percentage of cracked passwords is significant: 1320 of 30645 is 4.3%.

Let's see the side-effect of these policies (fewer of the uncracked
passwords being accepted):

$ pwqcheck -1 --multi min=disabled,24,11,9,8 < uncracked-nt | grep -c ^OK:
1059
$ pwqcheck -1 --multi min=disabled,24,11,10,8 < uncracked-nt | grep -c ^OK:
696
$ pwqcheck -1 --multi min=disabled,24,11,10,9 < uncracked-nt | grep -c ^OK:
454
$ pwqcheck -1 --multi match=3 < uncracked-nt | grep -c ^OK:
1391
$ pwqcheck -1 --multi min=disabled,24,11,9,8 match=3 < uncracked-nt | grep -c ^OK:
769
$ pwqcheck -1 --multi min=disabled,24,11,10,9 match=3 < uncracked-nt | grep -c ^OK:
188

$ pwqcheck -1 --multi min=disabled,24,11,10,9 match=3 < all-nt | grep -c ^OK:
1508

So the extreme policy where only 4.3% cracked passwords of all would be
permitted has a side-effect where it would only permit 4.9% of all.  In
other words, a user only has a 0.6% chance of getting a new password
accepted from the first try.  When their password gets rejected, which
happens 99.4% of the time, they may end up picking a password that will
fall into the 4.3% crackable ones.  Using the same approach at
estimating the effect of this, we conclude that we'll have 8.6%
"crackable" passwords even with an extreme policy like this.

My conclusion is that password policies make little sense as it relates
to offline attacks against weak hashes (saltless and fast), but they
make a lot of sense as it relates to non-targeted offline attacks on
proper hashes (salted and slow).  (For targeted attacks on individual
high-value accounts, things could be different - somewhere inbetween,
because the effect of salts is "undone", but the slowness of hashes
remains.)

I tested passwdqc on real-world passwords before (using some of the many
public lists of hashes and their corresponding cracked passwords, which
may be found e.g. on insidepro.com forums), with similar results and with
the same conclusion.  The percentages of cracked yet passing passwords for
salted and slow hashes were somewhat lower, though.  Perhaps the
combined performance of the contest teams exceeded that of volunteers on
those forums, which is what made this data more valuable (in a sense).
Perhaps hints given during the contest, such as via cracked passwords of
other hash types, have resulted in more passwords being cracked.

Finally, here are the 54 cracked yet permitted passwords:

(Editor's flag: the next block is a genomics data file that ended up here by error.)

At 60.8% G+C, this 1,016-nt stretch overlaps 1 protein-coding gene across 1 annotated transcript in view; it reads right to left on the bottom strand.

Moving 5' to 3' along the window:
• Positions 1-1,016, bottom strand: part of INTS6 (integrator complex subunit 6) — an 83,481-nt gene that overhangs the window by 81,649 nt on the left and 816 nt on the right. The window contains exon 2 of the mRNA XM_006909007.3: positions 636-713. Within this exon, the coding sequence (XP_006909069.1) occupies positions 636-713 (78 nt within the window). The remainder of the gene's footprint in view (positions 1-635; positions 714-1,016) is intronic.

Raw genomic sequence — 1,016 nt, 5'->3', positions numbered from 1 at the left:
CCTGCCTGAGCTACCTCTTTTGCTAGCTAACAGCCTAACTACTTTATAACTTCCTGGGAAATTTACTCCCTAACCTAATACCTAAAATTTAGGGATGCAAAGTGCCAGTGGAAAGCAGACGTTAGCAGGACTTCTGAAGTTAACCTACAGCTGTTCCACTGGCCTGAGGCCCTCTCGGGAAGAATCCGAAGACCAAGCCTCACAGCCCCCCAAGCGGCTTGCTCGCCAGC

$ grep ^OK: cracked-md5-pwqc
OK: !$Defcon06
OK: !@...g@S
OK: !ASv3gAs
OK: !Asv3gAs
OK: ##Lasvegas
OK: $:Lasvegas
OK: $a1vator3
OK: $vegas210
OK: &%Korelogic
OK: 00Nets2'
OK: 01Bears2:
OK: 01^Doven
OK: 03Bears6:
OK: 04Kings7:
OK: 68:busadm
OK: :#Mtnbike
OK: :'Whiteh@t
OK: :Oct2010
OK: :\k0rel0g1c
OK: Aug??2010
OK: C0rn3liu$
OK: Cavel:676
OK: Chri$t0pher
OK: Cuteme13:
OK: Defc:on1988
OK: Defcon2008!
OK: Febr112!
OK: Febr117$
OK: Febr118$
OK: Fodge:703
OK: Janu113@
OK: Janu117!
OK: Kri$t0f3r
OK: Oesch:212
OK: Red Banks
OK: Rio Verde
OK: Sept113$
OK: Vega:s994
OK: ^:L4sv3g4s
OK: chri$top3r
OK: cool2010@
OK: december.2009
OK: defco.n2009
OK: febr110@
OK: hello_2010
OK: hotdog2010@
OK: janu112$
OK: kORE1OGIC
OK: korelOG1c
OK: kri$toph3r
OK: r00$3v31t
OK: sept114$
OK: sept119$
OK: {:Defcon

These 24 would remain with a stricter policy:

$ pwqcheck -1 --multi min=disabled,24,11,9,8 < cracked-md5 | grep ^OK:
OK: !$Defcon06
OK: !ASv3gAs
OK: !Asv3gAs
OK: ##Lasvegas
OK: $:Lasvegas
OK: &%Korelogic
OK: 01Bears2:
OK: 03Bears6:
OK: 04Kings7:
OK: 68:busadm
OK: :\k0rel0g1c
OK: Chri$t0pher
OK: Defc:on1988
OK: Defcon2008!
OK: Kri$t0f3r
OK: Oesch:212
OK: Rio Verde
OK: Vega:s994
OK: ^:L4sv3g4s
OK: december.2009
OK: defco.n2009
OK: hotdog2010@
OK: kri$toph3r
OK: r00$3v31t

These 24 would remain with another stricter policy:

$ pwqcheck -1 --multi match=3 < cracked-md5 | grep ^OK:
OK: !$Defcon06
OK: !ASv3gAs
OK: !Asv3gAs
OK: ##Lasvegas
OK: $:Lasvegas
OK: &%Korelogic
OK: 01Bears2:
OK: 03Bears6:
OK: 04Kings7:
OK: 68:busadm
OK: :\k0rel0g1c
OK: Chri$t0pher
OK: Defc:on1988
OK: Defcon2008!
OK: Kri$t0f3r
OK: Oesch:212
OK: Rio Verde
OK: Vega:s994
OK: ^:L4sv3g4s
OK: december.2009
OK: defco.n2009
OK: hotdog2010@
OK: kri$toph3r
OK: r00$3v31t

These 10 would remain with the strictest reasonable policy:

$ pwqcheck -1 --multi min=disabled,24,11,9,8 match=3 < cracked-md5 | grep ^OK:
OK: !$Defcon06
OK: :\k0rel0g1c
OK: Chri$t0pher
OK: Defc:on1988
OK: Defcon2008!
OK: ^:L4sv3g4s
OK: december.2009
OK: defco.n2009
OK: hotdog2010@
OK: kri$toph3r

Indeed, "Defcon", "Christopher", "December", and "hotdog" are not on
passwdqc's embedded tiny wordlist... which may be something to address
in one way or another.  Yet it's only 10 of 4716, so things are not
exactly bad.

I hope many of you will find this posting useful, despite of its length.
Comments are welcome.

Alexander